Simply put, it is anything that can potentially cause less positive or even negative opinion of your business. Any damage to your reputation can potentially be the last one, which is why it is vital to include such risks to your plan as well. The way your customers, partners, employers, and others see your business defines how long you will be able to stay afloat.
- External risk
As for this type of risk, it contains all impact coming from the outside of your company and your direct control, including your competitors, market, and customers. You have to analyze these factors and list out potential problems that might occur. You can ask your clients if they ever considered using the services of other companies and what may affect their choice. Reviewing local regulations and everything that impacts your company’s field is a must in case you want to continue your project without uncertainties.
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Steps of Creating Risk Management Plan
The process of creating a risk management plan is a necessary task if you want your business to function properly and prepare it for possible unforeseen circumstances. If you want to make your task easier, we recommend you to follow these steps to create a risk management plan successfully:
Step 1. Identify potential risks
To start your risk management planning, you need to understand the most common types and sorts of risks your business may face. You can refer to the classification mentioned above to have a better understanding of where to begin with. Brainstorm with your team and stakeholders to define all the potential bottlenecks from each side and perspective. Let every member pinpoint what they are concerned about and what they are able to fix. This is the starting point, which is why try to define as many known and unknown risks as possible.
Step 2. Evaluate risks and consequences
Probability, impact, and consequences are three main factors that you are required to pay attention to during this stage of creating a risk management plan. A project manager will have to score the factors of each risk to decide which one has to be monitored, identify the urgency of response required, and define which of them is the most dangerous. Having such a structured system will help you to move to the next step.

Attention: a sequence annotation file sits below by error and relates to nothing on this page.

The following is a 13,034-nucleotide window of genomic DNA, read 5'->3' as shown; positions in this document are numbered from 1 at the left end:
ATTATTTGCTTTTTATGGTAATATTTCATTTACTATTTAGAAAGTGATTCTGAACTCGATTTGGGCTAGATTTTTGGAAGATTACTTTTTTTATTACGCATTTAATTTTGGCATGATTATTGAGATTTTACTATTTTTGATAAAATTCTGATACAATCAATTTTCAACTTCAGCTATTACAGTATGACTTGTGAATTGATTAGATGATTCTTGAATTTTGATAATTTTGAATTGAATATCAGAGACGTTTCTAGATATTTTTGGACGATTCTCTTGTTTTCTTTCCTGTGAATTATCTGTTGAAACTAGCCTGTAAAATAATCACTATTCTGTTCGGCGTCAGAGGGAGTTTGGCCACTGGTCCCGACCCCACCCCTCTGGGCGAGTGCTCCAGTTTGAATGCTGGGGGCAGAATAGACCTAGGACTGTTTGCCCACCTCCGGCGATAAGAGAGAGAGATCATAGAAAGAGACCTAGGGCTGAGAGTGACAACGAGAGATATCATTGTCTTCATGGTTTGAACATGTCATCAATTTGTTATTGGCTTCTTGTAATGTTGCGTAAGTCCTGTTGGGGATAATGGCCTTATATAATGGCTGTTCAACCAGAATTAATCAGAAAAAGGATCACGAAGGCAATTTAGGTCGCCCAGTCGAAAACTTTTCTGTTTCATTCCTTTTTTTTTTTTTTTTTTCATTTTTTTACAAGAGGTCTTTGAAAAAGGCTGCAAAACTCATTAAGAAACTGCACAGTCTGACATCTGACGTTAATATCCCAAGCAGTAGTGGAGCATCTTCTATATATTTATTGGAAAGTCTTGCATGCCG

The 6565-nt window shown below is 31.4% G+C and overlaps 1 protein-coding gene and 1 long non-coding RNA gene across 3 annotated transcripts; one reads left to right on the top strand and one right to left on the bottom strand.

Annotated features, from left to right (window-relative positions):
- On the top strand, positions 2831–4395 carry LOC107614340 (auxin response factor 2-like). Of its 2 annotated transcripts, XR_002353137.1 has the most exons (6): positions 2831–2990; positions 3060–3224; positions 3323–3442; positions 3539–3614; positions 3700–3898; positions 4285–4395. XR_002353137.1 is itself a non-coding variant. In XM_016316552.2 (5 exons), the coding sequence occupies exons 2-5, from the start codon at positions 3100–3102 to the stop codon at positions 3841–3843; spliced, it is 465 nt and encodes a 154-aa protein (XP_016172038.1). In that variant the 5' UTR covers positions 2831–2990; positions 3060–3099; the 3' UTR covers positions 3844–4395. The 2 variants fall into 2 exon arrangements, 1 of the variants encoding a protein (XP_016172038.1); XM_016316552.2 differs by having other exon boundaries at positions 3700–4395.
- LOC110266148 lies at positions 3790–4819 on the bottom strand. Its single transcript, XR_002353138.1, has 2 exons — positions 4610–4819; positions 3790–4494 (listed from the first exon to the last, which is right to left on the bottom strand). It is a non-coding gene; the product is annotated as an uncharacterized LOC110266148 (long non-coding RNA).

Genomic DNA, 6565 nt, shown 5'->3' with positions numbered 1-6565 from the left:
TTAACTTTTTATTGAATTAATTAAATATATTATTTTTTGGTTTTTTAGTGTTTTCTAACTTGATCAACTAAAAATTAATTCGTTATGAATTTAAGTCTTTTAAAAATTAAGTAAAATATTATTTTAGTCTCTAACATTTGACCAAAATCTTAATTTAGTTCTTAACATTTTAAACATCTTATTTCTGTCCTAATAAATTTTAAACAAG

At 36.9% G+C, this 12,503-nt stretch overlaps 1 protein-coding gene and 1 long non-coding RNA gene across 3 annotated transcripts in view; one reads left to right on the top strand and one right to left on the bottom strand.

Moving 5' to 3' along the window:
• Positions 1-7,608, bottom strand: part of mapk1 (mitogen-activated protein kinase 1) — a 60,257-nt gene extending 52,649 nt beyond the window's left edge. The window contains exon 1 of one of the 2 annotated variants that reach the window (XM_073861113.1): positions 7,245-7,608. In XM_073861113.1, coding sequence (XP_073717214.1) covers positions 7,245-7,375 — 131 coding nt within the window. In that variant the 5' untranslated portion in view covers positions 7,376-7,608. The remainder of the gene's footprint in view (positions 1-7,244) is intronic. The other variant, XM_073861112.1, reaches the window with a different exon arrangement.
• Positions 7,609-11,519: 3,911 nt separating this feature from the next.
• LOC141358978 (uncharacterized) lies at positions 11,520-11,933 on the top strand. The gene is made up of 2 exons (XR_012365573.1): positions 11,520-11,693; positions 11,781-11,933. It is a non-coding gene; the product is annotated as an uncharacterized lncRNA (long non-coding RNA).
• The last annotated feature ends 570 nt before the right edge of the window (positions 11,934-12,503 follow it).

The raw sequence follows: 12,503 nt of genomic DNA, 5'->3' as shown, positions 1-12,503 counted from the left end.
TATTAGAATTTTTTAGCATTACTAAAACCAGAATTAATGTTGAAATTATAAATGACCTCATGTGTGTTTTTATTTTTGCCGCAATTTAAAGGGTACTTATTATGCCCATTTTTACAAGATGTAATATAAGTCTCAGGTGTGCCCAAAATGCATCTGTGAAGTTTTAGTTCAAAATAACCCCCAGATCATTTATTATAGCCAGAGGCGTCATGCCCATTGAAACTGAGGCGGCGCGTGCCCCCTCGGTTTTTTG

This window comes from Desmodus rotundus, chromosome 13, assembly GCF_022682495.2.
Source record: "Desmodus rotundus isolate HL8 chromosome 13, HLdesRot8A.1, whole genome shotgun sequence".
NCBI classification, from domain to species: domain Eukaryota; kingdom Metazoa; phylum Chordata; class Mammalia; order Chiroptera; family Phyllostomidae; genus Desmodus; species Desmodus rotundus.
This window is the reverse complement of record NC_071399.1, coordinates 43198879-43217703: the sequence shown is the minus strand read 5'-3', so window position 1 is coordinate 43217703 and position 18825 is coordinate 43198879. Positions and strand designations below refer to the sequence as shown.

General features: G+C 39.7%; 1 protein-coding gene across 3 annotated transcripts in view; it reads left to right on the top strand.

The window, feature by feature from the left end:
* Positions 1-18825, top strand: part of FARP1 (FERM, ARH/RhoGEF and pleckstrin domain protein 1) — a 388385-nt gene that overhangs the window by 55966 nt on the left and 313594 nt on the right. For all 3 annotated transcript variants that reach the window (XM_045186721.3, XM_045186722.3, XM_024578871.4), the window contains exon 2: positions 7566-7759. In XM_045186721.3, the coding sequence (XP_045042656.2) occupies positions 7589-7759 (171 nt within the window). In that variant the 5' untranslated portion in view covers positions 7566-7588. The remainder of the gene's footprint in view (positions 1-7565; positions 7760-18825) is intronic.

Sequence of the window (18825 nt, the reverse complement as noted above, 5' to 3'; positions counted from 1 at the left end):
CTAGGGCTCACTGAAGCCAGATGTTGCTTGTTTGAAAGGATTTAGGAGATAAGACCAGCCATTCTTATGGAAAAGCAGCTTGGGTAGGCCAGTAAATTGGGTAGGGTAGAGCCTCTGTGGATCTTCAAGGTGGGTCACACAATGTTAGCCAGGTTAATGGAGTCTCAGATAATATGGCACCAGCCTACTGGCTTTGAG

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Step 3. Assign responsibilities
Once you have a clear idea of what can happen and what your company is able to handle, assign certain team members to the risks that are relevant to their tasks and skills. Thus, each participant has to understand the responsibility for their actions in case they won’t be able to deal with an issue they were assigned to. That is why all possible warning signs and risk triggers should be discussed so that an employee could signify them when a risk becomes real.
Step 4. Define the ways to handle risks
There are several ways that you can opt for when deciding on what to do with each risk. One of the ways that you can choose is to avoid the risk. Sometimes it’s not possible to deal with a risk, so why not change your plans and not face it? When you have evaluated the risk and you believe that it may lead to harmful results, the best course of action may be to avoid it.
Another way is to mitigate the risks. Creating a risk management plan means enhancing your business and covering many hidden pitfalls, and in most cases, you can reduce them. Many outsourcing companies also provide project management software development services that can help you to make the workflow of your team more efficient. The applications that you choose to use eventually will greatly boost the performance of all team members and lead you in the right direction and minimize the potential effect of any risk.
Acceptance is what you can also go for after you have found some minor risks that can simply be dealt with on a regular basis. Just go with the plan if you see that some of the risks don’t have the potential to affect your company negatively. There is also an option to transfer a risk to another company. It means that those aspects of your business that are highly crucial can be handled with the help of insurance.
Step 5. Monitor the effectiveness of you plan
It’s not enough to just write a plan, delegate it to relevant people, and forget about it. It is essential to understand that your business will grow and change as well as outside factors can occur as time goes by. That is why you shouldn’t forget to check on the implementation of your plan occasionally. Maybe, there are some risks that require reevaluating, while others may already be irrelevant. Verify all the possible changes.
Any project may contain some level of risk, and it is impossible to prevent all potential negative events that can happen. The duty of a project manager is to create the risk management plan to cover the ones that can be dealt with to minimize the amount of issues and strengthen the business strategy. Creating a risk management plan for a project is some kind of backup for you and your team that can save your company money, time, resources, and even more. With such a plan, you are always step ahead of issues and step closer to success.
If you want to implement project management software that can help your team to work more efficiently or want to get free consultation, contact us and our experts will turn your idea into reality.